to elevated IOP. Our previous qualitative proteomic analyses found peptidyl arginine deiminase 2 (PAD2) in human POAG optic nerve. Subsequent analyses demonstrated elevated PAD2 in POAG optic nerve and revealed myelin basic protein as a major deiminated protein, suggesting deamination may contribute to demyelination and visual loss in POAG. We demonstrated the feasibility of global quantitative proteomic analysis of in vivo retinal ganglion cells purified from rats with laser induced unilateral experimental glaucoma. Transforming growth factor beta 2 (TGF2) is often elevated in AH and TM of POAG patients. Accordingly, we quantified TGF2-induced proteomic changes in vitro in TM cells using LC MS/MS iTRAQ technology and found that TGF2-treatment significantly altered the abundance of TM proteins, including 40 not previously associated with TGF2-signaling in the eye. Glucocorticoids (GCs) are common anti-inflammatory agents that can cause ocular hypertension and secondary glaucoma. Accordingly, we quantified Dexamethasone (Dex)-induced proteomic changes in vitro in TM cells and found Dex-treatment also significantly altered the abundance of TM proteins, including 38 not previously associated with GC-signaling in the eye. These results expand the repertoire of proteins known to participate in TGF2-signaling and GC-signaling, demonstrate similarities in proteomic changes induced by steroids and TGF2 and identify glaucoma biomarker candidates. Current global quantitative proteomic studies of AH are directed toward identify biomarker candidates for glaucomatous damage to human TM in patients with ocular hypertension and POAG. In addition we are pursuing global quantitative proteomic analysis of optic nerve head, orbital optic nerve, retina and peripapillary sclera from Rhesus Macaques with laser-induced, unilateral, mild and high IOP early experimental glaucoma. The results from these ongoing global analyses have already identified biomarker candidates for targeted quantitative proteomic analyses of human and monkey glaucomatous and normal plasma. In the long term, this research will verify a subset of biomarker candidates as blood biomarkers for glaucomatous damage to the TM and/or to the visual system.
Crabb, JW, M Miyagi, X Gu, K Shadrach, KA West, H Sakaguchi, M Kamei, A Hasan, L Yan, ME Rayborn, RG Salomon, JG Hollyfield (2002) Drusen Proteome Analysis: an Approach to the Etiology of Age-Related Macular Degeneration Proc Natl Acad Sci USA 99:14682-14687.
Miyagi M, H Sakaguchi, RM Darrow, L Yan, KA West, KS Aulak, DJ Stuehr, JG Hollyfield, DT Organisciak and JW Crabb (2002) Evidence that Light Modulates Protein Nitration in Rat Retina. Molecular and Cellular Proteomics 1: 293-303.
Golovleva I, S Bhattacharya, Z.Wu, N Shaw, Y Yang, K Andrabi, KA West , MS Burstedt, K Forsman, G Holmgren, O Sandgren, N Noy , J Qin and JW.Crabb (2003) Disease Causing Mutations in the Cellular Retinaldehyde-binding Protein Tighten as well as Abolish Retinoid Interactions. J Biol Chem 278: 12397-12402.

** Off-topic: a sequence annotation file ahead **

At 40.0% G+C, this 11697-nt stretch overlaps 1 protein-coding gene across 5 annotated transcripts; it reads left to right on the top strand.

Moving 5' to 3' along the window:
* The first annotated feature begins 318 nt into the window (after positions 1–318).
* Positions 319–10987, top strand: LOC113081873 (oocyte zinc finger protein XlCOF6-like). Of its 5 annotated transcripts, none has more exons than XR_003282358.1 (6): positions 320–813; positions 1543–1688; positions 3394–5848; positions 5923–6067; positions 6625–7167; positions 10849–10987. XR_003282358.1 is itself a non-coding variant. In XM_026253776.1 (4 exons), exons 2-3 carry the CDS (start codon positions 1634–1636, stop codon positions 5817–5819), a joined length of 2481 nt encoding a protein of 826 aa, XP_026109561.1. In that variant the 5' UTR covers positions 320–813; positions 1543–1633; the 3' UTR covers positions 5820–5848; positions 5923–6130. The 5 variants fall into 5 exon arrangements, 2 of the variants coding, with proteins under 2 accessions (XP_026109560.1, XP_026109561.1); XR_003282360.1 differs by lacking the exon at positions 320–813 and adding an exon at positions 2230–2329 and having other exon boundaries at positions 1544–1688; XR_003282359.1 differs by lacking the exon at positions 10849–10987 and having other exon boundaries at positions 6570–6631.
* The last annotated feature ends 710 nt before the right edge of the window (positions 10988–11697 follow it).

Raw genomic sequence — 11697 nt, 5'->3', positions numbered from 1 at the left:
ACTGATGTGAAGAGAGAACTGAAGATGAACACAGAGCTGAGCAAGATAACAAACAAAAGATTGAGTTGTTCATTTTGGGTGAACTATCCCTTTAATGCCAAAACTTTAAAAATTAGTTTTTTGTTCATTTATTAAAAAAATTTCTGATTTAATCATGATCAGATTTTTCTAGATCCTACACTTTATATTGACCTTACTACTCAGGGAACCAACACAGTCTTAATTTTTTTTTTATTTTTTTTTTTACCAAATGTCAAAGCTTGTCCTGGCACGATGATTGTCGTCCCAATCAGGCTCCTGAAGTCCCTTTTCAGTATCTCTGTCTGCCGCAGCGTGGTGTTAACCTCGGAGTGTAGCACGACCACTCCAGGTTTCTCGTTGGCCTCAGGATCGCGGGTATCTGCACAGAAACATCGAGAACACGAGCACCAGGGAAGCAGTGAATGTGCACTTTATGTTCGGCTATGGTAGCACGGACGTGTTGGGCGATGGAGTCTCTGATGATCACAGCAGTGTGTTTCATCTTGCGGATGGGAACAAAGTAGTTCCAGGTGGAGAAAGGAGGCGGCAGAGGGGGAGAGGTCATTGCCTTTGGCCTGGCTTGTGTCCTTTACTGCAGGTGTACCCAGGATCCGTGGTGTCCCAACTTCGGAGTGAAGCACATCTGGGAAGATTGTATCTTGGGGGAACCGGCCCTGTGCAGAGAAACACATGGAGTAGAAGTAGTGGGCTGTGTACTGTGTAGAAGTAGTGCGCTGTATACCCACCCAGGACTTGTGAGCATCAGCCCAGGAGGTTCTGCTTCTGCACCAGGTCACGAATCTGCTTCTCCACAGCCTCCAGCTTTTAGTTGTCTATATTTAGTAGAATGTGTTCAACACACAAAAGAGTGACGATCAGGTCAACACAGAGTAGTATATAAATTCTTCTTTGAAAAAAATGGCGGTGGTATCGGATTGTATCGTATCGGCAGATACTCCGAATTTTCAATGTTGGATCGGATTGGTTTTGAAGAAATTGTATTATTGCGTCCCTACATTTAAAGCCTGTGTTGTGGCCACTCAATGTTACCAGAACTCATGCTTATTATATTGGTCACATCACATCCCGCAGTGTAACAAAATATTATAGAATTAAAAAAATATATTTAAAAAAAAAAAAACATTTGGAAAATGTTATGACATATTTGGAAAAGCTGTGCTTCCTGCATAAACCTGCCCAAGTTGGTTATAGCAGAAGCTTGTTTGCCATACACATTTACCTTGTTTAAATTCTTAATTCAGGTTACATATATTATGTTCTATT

Bhattacharya SK, EJ Rockwood, SD Smith, VL Bonilha, JS Crabb, RW Kuchtey, NG Robertson, NS Peachey, CC Morton and JW Crabb(2005) Proteomics Reveals Cochlin Deposits Associated With Glaucomatous Trabecular Meshwork. J Biol Chem 280: 6080 – 6084.
EbrahemQ, K Renganathan, J Sears, A Vasanji, X Gu, L Lu, RG Salomon, JW Crabb, B Anand-Apte (2006) Carboxyethylpyrrole Oxidative Protein Modifications Stimulate Neovascularization: Implications for Age-Related Macular Degeneration Proc Nal Acad Sci USA 103: 13480-13484
Gu J, GJT Pauer, X Yue, U Narendra, GM Sturgill, J Bena, X Gu, NS Peachey, RG Salomon, SA Hagstrom, W Crabb and the Clinical Genomic and Proteomic AMD Study Group (2009) Assessing Susceptibility To Age-Related Macular Degeneration With Proteomic And Genomic Biomarkers. Mol & Cell Proteomics 8:1338-49.
Ni J, X Yuan, J Gu, X Yue, X Gu, RH Nagaraj, JW Crabb and The Clinical Genomic and Proteomic AMD Study Group (2009) Plasma Protein Pentosidine And Carboxymethyllysine, Biomarkers For Age-Related Macular Degeneration. Mol & Cell Proteomics 8: 1921-33.
Yuan X, X Gu, JS Crabb, X Yue, K Shadrach, JG Hollyfield and JW Crabb (2010) Quantitative Proteomics: Comparison of the Macular Bruch’s Membrane/Choroid Complex from Age-related Macular Degeneration and Normal Eyes. Mol & Cell Proteomics 9: 1031-1046.
Bollinger KE, Crabb JS, Yuan X, Putliwala T, Clark AF, Crabb JW (2011) Quantitative Proteomics: TGFβ2-Signaling in Trabecular Meshwork Cells. Invest Ophthal Visual Sci 52, 8287-8291.
Bollinger KE, Crabb JS, Yuan X, Putliwala T, Clark AF, Crabb JW (2012) Proteomic Similarities in Steroid Responsiveness In Normal and Glaucomatous Trabecular Meshwork Cells. Mol Vision 18: 2001-2011.
Renganathan K, J Gu, ME Rayborn, JS Crabb, RG Salomon, RJ Collier, MA Kapin, C Romano, JG Hollyfield, and JW Crabb (2013) CEP Biomarkers As Potential Tools for Monitoring Therapeutics, PLoS One 8:e76325.
Gu X, Hu Z, Ebrahem Q, Crabb JS, Mahfouz R, Radivoyevitch T, Crabb JW, Saunthararajah Y. (2014) Runx1 Regulation of Pu.1 Corepressor/Coactivator Exchange Identifies Specific Molecular Targets for Leukemia Differentiation Therapy. J Biol Chem 289: 14881-95.
Kim YW, Yakubenko VP, West XZ, Gugiu GB, Kutralanathan R, Biswas S, Gao D, Crabb JW, Salomon RG, Podrez E, Byzova T (2015) Receptor-Mediated Mechanism Controlling Tissue Levels of Bioactive Lipid Oxidation Products. Circ Res 117: 321-332.
Crabb JW, Hu B, Crabb JS, Triozzi P, Saunthararajah Y, Tubbs R, Singh AD (2015) iTRAQ Quantitative Proteomic Comparison of Metastatic and Non-Metastatic Uveal Melanoma Tumors. PLoS ONE 10: e0135543.
Tayou J, Wang Q, Jang GF, Pronin AN, Orlandi C, Martemyanov KA, Crabb JW, Slepak VZ (2016) Regulator of G-protein Signaling 7 (RGS7) can exist in a homo-oligomeric form that is regulated by Gαo and R7-binding protein. J Biol Chem 291, 9133-47